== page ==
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Website Law Likely to Change

Q:        I have heard that there is a new law requiring condominium associations to have a website. Is that true? (J.L. via e-mail)

A:        Yes, although the law has somewhat limited application. First, it is worthwhile to note that the 2018 Florida Legislature passed a Bill on March 9 that would change the 2017 website law. As of this time, the Bill has not been signed by the Governor, but it is not expected that he will veto the legislation. Once the Governor has acted on the Bill, I will present my annual legislative update.

The 2017 law created a new requirement for any condominium having 150 or more units in total to have a website up and running by July 1, 2018. The new law will change this requirement in several important ways.

For associations which are obligated to comply with the law, the required implementation date will be pushed back to January 1, 2019. Perhaps more significantly, the scope of the law has been narrowed as to which associations it applies to. For example, a multi-condominium association that operates 10 condominiums with 50 units each would have had to comply with the website requirement under the 2017 version of the law. Under the 2018 changes, a multi-condominium association that operates 150 or more units does not need to comply with the mandatory website requirement unless at least one of the condominiums operated by the association contains 150 or more units.

The 2018 amendments also tweaked some of the posting requirements from the original law, allowing posting of summaries of certain documents rather than the documents themselves.

Q:        Do Robert’s Rules of Order apply to the conduct of association meetings? (N.G. via e-mail)

A:        The Florida courts have ruled that adherence to Robert’s Rules of Order, or any other parliamentary manual, is not a legal condition of proper corporate procedure.

However, the bylaws of many community associations incorporate Robert’s Rules. The basic concept is that business at a meeting should be conducted in an organized manner, including establishment of a quorum, the giving of reports, and voting on items before the assembly. Voting should typically be conducted through a member of the assembly making a motion to consider a measure. After a second to the motion, the chair is to entertain discussion from the members, and ultimately call the question for a vote.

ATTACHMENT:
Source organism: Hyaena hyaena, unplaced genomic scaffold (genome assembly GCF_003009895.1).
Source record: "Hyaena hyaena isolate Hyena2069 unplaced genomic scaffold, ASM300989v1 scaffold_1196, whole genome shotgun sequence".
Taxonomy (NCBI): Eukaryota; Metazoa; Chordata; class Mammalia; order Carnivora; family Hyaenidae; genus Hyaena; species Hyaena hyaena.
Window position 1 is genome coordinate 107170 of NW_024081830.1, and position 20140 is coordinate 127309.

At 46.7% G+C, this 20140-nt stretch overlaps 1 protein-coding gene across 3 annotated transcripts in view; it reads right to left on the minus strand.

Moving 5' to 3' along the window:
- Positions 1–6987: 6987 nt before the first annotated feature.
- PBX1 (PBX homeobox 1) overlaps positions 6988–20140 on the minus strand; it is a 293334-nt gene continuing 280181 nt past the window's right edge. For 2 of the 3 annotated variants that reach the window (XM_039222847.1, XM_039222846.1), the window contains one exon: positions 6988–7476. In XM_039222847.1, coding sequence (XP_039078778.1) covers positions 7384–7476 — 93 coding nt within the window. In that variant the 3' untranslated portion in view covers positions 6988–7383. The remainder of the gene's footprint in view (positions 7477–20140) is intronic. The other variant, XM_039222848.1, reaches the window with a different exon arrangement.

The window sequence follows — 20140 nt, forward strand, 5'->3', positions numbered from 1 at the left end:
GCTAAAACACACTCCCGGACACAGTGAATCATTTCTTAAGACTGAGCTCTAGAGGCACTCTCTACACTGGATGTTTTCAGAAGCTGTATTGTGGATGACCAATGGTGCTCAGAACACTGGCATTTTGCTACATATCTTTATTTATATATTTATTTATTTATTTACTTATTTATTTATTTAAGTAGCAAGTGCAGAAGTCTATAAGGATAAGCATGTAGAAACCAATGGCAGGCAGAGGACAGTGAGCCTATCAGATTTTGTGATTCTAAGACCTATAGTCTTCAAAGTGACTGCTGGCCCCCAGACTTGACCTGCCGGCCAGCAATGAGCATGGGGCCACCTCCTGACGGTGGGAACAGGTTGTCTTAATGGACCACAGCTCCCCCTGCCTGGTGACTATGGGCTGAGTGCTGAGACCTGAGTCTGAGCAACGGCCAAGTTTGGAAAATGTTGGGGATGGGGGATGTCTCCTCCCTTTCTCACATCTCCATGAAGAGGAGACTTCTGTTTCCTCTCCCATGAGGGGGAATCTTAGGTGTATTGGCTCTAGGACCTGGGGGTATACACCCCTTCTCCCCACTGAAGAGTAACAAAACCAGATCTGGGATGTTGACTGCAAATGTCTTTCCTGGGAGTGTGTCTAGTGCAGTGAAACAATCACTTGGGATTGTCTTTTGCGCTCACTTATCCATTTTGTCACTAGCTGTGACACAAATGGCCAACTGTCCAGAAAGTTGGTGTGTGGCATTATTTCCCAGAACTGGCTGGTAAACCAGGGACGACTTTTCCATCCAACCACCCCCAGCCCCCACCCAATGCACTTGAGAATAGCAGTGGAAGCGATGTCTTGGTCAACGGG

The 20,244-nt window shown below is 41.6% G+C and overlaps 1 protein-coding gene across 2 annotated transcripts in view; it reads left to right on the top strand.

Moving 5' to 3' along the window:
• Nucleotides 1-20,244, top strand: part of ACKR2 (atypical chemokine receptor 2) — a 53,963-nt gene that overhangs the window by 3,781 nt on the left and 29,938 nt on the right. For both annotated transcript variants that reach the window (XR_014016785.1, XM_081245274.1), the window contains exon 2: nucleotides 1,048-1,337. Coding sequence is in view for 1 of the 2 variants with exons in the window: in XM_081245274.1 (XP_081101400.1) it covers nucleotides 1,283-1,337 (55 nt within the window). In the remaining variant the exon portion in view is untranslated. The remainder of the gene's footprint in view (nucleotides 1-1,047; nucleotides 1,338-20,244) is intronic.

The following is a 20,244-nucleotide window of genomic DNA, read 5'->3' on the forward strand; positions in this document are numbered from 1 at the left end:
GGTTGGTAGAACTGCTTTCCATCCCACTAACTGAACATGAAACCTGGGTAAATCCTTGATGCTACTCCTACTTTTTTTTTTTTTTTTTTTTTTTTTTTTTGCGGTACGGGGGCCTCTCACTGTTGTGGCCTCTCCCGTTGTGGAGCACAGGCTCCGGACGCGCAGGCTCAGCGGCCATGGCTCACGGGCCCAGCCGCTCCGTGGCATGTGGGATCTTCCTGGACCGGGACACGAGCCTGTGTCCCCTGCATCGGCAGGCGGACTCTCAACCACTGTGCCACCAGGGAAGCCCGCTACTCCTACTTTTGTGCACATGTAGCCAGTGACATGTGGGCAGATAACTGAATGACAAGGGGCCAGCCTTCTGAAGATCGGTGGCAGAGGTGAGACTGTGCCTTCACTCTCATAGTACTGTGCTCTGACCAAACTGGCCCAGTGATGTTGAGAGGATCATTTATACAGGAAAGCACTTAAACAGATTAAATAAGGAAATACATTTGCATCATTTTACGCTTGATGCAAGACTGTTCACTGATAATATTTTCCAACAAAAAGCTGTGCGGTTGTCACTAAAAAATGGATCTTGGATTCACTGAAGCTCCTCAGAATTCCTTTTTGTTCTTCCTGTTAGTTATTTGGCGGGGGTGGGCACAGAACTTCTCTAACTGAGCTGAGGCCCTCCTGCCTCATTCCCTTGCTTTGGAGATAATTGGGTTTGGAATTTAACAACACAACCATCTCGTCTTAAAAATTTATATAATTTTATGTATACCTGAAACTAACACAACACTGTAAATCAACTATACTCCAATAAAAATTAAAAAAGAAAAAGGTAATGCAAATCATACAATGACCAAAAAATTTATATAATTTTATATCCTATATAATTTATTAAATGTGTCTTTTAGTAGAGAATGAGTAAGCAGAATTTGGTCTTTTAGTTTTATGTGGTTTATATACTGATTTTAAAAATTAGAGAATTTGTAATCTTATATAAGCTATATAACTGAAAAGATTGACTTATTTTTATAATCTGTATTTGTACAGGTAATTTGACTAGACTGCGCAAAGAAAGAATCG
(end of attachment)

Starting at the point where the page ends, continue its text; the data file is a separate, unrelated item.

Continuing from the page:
Parliamentary procedures can get complicated and contentious when participants of the meeting want to thwart an action or raise technical objections. Robert’s Rules contains fairly complicated procedures as to what kinds of motions are main motions, what are secondary motions, which are debatable, amendable, and the like.

My preference in drafting community association bylaws is to incorporate Robert’s Rules as a general, non-binding guide for the conduct of association meetings, and leave rulings on all parliamentary questions to the chair of the meeting (typically the president of the association), or a parliamentarian appointed by the chair.

Q:        We have a unit owner in our condominium who is regularly behind in the payment of their assessments. The association adds interest and late fees to the delinquent account as provided in our bylaws. However, right before we refer the account to our attorney for collection, the owner usually sends a check for the original amount, without the interest or late fees. The owner always writes “paid in full” on their check. As the treasurer of the association, I am not sure how to deal with this. What do you think? (R.N. via e-mail)

A:        The Florida Condominium Act provides that any payment received by an association and accepted shall be applied first to any interest accrued, then to any administrative late fee, then to any costs and reasonable attorneys’ fees incurred in collection and then to the delinquent assessment. The law applies notwithstanding any “restrictive endorsement” or instructions placed on or accompanying a payment. A delinquent unit owner cannot settle a delinquent account simply by marking “paid in full” on their check.

Joe Adams is an attorney with Becker & Poliakoff, P.A., Fort Myers. Send questions to Joe Adams by e-mail to jadams@beckerlawyers.com. Past editions may be viewed at floridacondohoalawblog.com.

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